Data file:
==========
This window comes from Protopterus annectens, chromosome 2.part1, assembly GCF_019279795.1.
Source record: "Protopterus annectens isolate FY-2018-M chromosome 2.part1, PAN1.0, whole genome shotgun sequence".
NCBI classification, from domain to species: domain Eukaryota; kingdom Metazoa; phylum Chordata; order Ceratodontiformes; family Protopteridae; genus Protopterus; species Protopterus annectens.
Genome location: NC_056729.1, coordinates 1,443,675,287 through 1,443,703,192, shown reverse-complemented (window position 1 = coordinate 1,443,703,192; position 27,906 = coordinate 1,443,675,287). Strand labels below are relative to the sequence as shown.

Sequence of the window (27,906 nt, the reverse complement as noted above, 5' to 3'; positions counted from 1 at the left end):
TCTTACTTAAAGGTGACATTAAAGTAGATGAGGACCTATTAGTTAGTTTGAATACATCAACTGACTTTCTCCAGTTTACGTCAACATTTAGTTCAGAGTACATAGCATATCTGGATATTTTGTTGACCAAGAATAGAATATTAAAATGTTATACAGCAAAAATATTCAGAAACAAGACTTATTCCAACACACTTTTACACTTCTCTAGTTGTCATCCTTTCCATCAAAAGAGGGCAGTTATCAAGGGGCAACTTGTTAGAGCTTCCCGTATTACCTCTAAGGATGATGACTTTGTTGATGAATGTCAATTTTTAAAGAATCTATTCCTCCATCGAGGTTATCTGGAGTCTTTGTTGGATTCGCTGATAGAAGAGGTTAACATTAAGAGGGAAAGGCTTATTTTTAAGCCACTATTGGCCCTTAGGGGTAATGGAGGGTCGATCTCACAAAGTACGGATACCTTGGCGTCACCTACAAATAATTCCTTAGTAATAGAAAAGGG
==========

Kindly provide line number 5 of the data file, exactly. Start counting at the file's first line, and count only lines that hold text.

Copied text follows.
Sequence of the window (27,906 nt, the reverse complement as noted above, 5' to 3'; positions counted from 1 at the left end):